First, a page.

At various ports, we bar crawled where there were always strong rum drinks and good reggae music. One day the crew hauled to shore all the fixings for a beach picnic lunch. Evenings, we engaged in games – a nutty one was called “Battle of the Sexes;” everyone went gung-ho and totally threw themselves into it – a lot of silly fun. After a week we returned to Grenada, our voyage over but not the memories. I’ll always remember lying in a hammock on the top deck at night, rhythmically rising and falling in very choppy seas. Another time I slipped off the ship into calm, azure waters and had a leisurely swim. But perhaps more than anything what will live on is the memory of that singular camaraderie between us and them – the passengers and that lovely and attentive crew.
The music of “Amazing Grace” played an important part on our Mandalay voyage. Each time the sails were raised, the strains of this heavenly hymn swept over the ship. We’d all rush to the deck and watch the crew, hard at work as a bagpiper sounded this poignant melody. Finally, we heard it for the last time as we bid the captain and crew adieu and descended the gangplank. Holding back tears, I took one last look at this sailing ship, hoping that she would be preserved and cherished – she deserves no less – she’s earned it!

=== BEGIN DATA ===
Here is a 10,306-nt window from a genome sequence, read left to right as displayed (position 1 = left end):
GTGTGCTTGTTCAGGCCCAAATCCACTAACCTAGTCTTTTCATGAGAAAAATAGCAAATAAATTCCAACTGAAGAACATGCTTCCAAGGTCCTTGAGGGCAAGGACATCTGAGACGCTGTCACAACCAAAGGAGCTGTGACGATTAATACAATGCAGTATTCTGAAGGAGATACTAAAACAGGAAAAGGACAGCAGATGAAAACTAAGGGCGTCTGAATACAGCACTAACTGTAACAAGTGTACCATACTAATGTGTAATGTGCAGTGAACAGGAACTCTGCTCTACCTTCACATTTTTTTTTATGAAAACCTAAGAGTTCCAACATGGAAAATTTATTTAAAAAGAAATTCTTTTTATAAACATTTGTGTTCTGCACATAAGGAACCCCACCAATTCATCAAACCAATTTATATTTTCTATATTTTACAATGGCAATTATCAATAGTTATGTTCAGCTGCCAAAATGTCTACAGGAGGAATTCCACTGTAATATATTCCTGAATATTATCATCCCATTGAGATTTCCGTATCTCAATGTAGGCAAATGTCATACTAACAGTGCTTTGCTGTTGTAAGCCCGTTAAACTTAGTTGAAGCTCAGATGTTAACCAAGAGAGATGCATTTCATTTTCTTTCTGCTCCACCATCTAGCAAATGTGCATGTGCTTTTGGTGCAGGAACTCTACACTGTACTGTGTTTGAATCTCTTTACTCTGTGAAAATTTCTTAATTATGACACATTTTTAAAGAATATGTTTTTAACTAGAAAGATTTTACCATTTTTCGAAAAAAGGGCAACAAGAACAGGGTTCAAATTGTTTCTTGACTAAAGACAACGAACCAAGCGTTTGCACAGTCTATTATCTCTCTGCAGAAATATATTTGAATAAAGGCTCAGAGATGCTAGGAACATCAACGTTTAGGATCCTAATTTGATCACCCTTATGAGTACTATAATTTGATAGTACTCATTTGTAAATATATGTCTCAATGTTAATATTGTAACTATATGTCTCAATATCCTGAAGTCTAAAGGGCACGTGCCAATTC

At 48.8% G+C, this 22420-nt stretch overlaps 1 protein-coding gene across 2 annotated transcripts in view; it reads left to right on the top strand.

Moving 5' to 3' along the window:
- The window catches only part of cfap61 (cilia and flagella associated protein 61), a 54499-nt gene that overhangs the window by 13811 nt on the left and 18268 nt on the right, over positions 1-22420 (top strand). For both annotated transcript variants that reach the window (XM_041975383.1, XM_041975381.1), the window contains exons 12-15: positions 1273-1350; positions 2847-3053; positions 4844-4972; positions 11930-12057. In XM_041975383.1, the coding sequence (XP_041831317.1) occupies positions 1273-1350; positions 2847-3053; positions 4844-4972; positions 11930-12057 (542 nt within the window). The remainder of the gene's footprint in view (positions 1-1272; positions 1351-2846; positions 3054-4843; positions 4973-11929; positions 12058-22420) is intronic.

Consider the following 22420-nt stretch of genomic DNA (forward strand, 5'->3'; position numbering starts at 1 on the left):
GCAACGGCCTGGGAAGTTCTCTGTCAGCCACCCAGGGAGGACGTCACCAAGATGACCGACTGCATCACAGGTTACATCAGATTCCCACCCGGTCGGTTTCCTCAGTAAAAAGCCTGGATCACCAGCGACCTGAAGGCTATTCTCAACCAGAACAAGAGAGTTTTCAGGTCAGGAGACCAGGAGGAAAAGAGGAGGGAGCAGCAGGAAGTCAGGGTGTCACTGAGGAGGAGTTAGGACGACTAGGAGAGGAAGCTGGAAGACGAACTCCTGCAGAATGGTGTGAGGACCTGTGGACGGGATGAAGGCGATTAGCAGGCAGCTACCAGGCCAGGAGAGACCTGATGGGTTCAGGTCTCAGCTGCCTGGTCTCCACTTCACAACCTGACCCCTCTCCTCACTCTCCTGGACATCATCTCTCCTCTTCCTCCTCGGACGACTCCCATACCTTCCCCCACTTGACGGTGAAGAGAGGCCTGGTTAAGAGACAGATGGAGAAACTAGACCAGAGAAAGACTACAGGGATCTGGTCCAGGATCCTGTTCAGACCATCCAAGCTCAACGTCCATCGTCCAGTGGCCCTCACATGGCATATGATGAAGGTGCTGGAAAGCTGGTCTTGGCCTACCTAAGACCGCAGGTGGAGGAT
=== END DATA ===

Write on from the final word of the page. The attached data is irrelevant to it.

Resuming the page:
A sad note: Regretfully due to the impact of the coronavirus pandemic, the Windjammer Mandalay has been unable to weather this storm of ill winds, has quietly folded her sails and become just a lovely but nostalgic memory. (see alternative small ship cruise below)
If You Go:
Spice Island Beach Resort
Barbara Barton Sloane is a Pelham-based Travel Editor/Columnist who writes for a number of both national and international publications. She delights in sharing her global travel experiences with our readers.